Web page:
The answer is a compromise: working toward a hybrid model where face-to-face communications complement their electronic counterparts and vice versa. To this end, Brudney offers five key suggestions:

1. Build the budget
Face-to-face meetings require far more upfront costs overtop of keeping your sales force armed with laptops, telephones and a high bandwidth Internet connection. Physical travel and entertainment are more expense than moving electrons around. But it is a requirement for establishing proper business relationships and increasing the successful closing rate. Moreover, there must be reasonable allowances for trade shows and hosting familiarization trips.

2. Hierarchy of communications
That is to say, a phone call is better than an email, a text message is better than a tweet and an in-person meeting is better than a video conference. When in doubt, always move up the hierarchy of communications toward the more personable and expressive communication mediums to help expedite business requests and to demonstrate your full commitment to your clients.

For example, instead of matching an email request for proposal with another email, follow up with a call within a day’s time. The telephone should be a salesperson’s best friend as a voice is far better at developing engagement with a prospect over plain text. Skype and FaceTime also work in this capacity, providing enough emotional framing to the message when face-to-face communications are impossible.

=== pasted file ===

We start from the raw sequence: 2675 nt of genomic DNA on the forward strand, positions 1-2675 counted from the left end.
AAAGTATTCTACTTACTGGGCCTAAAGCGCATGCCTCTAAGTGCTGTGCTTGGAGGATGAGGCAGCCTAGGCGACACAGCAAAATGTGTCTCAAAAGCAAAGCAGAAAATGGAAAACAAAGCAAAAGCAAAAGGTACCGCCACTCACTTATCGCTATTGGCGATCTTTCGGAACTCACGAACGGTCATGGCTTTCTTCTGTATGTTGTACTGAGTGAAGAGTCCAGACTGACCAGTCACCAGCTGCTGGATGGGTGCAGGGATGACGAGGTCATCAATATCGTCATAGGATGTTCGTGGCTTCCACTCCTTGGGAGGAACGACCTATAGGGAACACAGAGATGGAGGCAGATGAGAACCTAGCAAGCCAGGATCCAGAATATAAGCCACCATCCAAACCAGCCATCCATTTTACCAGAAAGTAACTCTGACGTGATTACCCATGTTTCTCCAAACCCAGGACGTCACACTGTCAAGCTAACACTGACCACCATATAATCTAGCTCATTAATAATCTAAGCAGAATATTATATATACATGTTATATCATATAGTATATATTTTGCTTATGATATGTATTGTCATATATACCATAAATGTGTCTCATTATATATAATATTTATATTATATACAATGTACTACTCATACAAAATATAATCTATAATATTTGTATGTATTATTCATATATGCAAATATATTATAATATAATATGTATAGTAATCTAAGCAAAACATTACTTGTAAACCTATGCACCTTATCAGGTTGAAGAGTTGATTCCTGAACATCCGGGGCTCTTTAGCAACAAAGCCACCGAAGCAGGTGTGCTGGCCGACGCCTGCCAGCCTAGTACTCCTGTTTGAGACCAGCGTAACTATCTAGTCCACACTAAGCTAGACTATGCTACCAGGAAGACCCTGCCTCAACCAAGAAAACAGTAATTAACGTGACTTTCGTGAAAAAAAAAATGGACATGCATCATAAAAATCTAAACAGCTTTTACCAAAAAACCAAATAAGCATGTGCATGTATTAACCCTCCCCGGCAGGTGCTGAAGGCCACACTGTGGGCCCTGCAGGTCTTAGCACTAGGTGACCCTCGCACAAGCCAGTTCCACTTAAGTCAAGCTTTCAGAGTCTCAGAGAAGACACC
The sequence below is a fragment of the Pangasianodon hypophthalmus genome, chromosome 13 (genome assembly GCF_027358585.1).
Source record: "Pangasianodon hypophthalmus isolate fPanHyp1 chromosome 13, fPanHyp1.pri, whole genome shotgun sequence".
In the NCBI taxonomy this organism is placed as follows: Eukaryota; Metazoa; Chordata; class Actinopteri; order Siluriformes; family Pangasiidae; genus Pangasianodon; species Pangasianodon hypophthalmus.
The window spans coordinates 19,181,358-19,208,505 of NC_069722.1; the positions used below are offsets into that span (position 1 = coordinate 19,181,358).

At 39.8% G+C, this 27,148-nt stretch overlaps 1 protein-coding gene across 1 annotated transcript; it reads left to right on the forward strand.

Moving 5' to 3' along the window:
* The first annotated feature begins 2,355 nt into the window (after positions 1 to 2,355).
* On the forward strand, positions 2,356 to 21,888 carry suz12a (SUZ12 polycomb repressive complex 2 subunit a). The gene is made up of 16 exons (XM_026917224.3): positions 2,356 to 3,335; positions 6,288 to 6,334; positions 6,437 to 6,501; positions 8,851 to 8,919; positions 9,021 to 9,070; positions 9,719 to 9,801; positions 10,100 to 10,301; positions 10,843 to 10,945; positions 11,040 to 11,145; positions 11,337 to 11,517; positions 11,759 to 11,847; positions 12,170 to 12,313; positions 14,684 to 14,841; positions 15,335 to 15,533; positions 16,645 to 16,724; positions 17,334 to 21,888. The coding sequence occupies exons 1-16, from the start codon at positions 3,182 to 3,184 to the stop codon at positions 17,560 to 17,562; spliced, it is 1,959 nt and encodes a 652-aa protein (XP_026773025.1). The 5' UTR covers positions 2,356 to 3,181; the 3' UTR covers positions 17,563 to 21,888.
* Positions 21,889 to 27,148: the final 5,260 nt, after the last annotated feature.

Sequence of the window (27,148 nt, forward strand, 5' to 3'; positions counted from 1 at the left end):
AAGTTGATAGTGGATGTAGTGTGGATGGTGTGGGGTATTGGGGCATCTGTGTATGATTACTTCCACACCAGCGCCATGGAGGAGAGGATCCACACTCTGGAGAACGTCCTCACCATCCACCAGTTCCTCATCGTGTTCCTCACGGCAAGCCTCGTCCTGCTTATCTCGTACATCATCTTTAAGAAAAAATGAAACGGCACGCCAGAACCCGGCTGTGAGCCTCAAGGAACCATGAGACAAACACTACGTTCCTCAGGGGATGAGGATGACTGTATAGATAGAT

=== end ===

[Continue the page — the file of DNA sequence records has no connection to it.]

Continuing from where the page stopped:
3. Training
This isn’t just an article for you; it’s for your entire team as well. They must be made aware of the importance and effectiveness of face-to-face meetings as well as some tools to navigate this hierarchy of communications. As Brudney states, “If it isn’t mandatory, it won’t get done.” In a nutshell, unless you instill a strong expectation of your team to arrange for in-person gatherings, they just won’t happen.

4. LinkedIn
It’s low on the hierarchy of communications, but this social network is nonetheless an excellent prospecting tool. Find the name of a potential prospect (or someone who might be influential toward a booking decision), invite him or her to connect, begin the dialogue, and then get his or her contact information so offline communications can blossom. In essence, LinkedIn is the start of the sales funnel.

5. Selective volunteering
The hotel business shouldn’t be closed off or myopic, with salespersons only seeking business through proper tourism-centric channels. To find prospects, you have to think outside the box, in this case via your brand’s social responsibility platform. Seek out local organizations to volunteer with or serve on the board for a neighborhood program. By doing this, it’ll give you heightened credibility while others will help disseminate your message through unconventional channels.

(Article published by Larry Mogelonsky on Hotel News Now on August 27, 2014)